Retail investors swarm tactics can make use of this fixed supply of risky stock (short or long it does not matter) to increase the expected return on the stock, thus increasing the Sharpe ratio in way that is transparent to the market at large. This hypothetical group of private investors, we assume, are contrarian and have bought AMD at 10% below consensus estimates right around when the shares are at a high short ratio (>20%). That means in today's climate we assume they bought AMD at less than $2.50 (the current consensus estimate is $2.75 according to NASDAQ). Knowing that the hedge funds are short AMD, these private investors, in tandem go out and purchase AMD products to the tune of an average of $300 each, buying something they previously had not planned to purchase but do not mind having (e.g. AMD tablet, GPU card or RAM). Each investor, then persuades just 2 other people to also buy $300 of AMD products. Let us also assume that 60% of this money reaches AMD as revenue. So AMD receives an extra $540 (from 3 people) * 250,000, or $135 million revenue.

AMD's expected break even quarterly revenue is about $1.3 Billion since last year's announced restructuring (SA article). In other words, if the private investors band together and buy product, AMD could receive a 10% boost in unexpected revenue. This translates into profits if AMD reaches the $1.3billion break even point. As a results, EPS, in the following quarter, could beat all consensus estimates by +10% thus forcing a revaluation of the market price, potentially as a growing stock. The stock then could explodes and hedge funds attempt to limit their risk by closing their short positions and options. The point I am trying to make is that hedge funds extensive market research would have been in vain as the market for AMD products had grown due to these unforeseen "swarm" events.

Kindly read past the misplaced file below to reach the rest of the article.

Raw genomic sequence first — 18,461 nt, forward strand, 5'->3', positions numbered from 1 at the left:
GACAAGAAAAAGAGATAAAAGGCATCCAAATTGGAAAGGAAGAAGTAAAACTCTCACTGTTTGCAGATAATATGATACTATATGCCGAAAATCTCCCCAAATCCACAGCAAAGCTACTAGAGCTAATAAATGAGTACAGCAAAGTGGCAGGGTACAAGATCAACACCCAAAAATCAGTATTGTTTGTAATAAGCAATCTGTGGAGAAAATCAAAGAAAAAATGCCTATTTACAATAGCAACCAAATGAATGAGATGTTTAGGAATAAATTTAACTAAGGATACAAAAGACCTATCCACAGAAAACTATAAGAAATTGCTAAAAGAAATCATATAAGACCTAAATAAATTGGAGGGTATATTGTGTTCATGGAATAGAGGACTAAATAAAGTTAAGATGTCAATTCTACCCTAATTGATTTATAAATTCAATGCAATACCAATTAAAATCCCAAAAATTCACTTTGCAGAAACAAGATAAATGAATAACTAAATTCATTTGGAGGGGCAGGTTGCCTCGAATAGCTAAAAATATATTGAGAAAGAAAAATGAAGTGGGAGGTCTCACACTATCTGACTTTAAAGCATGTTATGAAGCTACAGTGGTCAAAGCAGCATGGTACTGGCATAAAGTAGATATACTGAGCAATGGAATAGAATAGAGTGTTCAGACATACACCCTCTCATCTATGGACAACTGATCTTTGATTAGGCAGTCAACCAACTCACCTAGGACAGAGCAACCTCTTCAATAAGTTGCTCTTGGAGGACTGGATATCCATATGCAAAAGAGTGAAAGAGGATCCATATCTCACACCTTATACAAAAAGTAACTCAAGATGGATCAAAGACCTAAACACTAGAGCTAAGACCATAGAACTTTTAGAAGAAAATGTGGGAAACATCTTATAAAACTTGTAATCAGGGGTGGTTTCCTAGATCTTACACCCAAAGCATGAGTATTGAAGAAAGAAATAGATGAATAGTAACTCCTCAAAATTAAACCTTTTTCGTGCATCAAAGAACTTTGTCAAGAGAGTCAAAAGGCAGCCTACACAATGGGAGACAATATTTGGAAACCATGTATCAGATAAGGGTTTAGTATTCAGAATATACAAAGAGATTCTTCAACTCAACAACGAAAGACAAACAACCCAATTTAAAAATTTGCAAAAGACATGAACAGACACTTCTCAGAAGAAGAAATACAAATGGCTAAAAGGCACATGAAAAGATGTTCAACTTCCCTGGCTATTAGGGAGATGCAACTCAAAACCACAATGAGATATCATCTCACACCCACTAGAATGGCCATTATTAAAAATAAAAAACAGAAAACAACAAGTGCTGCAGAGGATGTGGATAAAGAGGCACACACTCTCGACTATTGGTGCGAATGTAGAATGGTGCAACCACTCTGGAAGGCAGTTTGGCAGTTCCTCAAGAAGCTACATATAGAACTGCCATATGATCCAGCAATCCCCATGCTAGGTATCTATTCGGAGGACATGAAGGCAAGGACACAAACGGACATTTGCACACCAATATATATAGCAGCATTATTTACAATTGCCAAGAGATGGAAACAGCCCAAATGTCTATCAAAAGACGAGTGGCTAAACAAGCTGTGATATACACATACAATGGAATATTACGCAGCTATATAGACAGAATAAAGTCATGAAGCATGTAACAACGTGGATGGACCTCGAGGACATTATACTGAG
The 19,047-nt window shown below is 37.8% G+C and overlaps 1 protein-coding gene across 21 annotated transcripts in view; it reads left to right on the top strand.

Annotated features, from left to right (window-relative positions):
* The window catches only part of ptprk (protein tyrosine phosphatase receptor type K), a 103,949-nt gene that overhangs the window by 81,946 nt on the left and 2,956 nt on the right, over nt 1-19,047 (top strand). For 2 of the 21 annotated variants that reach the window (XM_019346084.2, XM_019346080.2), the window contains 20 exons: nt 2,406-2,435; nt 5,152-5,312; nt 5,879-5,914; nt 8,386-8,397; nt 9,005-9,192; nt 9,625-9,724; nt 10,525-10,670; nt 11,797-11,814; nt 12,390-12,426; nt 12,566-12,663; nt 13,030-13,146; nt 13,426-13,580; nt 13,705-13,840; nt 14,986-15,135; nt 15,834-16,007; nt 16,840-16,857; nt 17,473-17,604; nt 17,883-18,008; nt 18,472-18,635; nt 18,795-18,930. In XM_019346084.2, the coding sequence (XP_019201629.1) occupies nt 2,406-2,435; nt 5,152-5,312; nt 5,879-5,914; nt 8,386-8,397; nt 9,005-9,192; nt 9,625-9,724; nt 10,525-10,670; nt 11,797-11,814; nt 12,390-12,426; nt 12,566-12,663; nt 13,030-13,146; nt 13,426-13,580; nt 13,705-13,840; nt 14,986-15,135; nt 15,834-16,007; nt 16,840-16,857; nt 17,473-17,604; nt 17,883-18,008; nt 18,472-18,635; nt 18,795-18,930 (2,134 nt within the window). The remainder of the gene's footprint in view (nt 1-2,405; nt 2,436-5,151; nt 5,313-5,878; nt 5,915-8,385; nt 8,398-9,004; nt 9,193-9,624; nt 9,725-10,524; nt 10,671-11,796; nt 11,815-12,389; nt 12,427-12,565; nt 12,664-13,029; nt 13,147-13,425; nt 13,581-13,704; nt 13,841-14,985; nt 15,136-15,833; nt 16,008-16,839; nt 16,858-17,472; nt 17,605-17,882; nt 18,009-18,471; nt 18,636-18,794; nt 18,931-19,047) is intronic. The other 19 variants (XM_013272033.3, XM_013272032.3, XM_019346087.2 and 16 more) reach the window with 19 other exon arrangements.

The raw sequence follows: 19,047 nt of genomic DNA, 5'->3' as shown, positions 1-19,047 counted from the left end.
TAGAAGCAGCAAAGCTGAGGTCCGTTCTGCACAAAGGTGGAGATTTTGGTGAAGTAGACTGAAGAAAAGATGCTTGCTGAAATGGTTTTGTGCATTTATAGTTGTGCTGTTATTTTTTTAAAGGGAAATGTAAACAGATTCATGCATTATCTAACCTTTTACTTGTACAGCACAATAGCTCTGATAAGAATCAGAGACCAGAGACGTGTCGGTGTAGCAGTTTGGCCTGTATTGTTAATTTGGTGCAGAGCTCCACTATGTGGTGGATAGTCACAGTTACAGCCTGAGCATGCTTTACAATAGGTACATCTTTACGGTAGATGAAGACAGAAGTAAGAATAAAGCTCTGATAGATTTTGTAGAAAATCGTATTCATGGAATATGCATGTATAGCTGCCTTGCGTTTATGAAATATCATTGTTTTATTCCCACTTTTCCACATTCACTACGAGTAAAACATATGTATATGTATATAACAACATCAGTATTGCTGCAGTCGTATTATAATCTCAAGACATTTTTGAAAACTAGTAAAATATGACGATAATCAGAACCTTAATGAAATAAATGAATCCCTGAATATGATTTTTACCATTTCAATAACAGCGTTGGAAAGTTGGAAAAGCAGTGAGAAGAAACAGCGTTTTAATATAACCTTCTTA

Consensus Recommendation for example stock AMD

(Source Nasdaq)

Now consider what happens to the share price of a moderately shorted AMD when it beats estimates significantly, like in December 2010 when it gained market share and beat EPS estimates by over 10%. AMD rose from $6 before Christmas 2010 to $8 just after results. So these investors could expect a 33% return over a 4-8 week time frame. If this holds true, then these investors would have made $825 on an average $2500 investment for 1000 shares ignoring transaction costs, and would have spent $300 on AMD products. In total they would have made $525 profit and would have gotten the AMD product for free. After the short squeeze, the funds would have lost and the private investors would have gained. The reason is simple, no amount of research or market survey would have shown up the unpredictable actions of the private investor swarm. Lacking resources, private investors can move markets if they act in concert. Rather than wait for Bloomberg to run a story "Company XXXX recovers" sending the shares flying, can't we create the news? In the age of peer to peer computing and retail blogs, this may yet become possible.

Risk management would also be part of this swarm strategy, that is why buying at a price below consensus estimates is important. It mitigates risk of such action. Analyzing the risk of such tactics is fodder for a future article.

Your thoughts and ideas always welcome.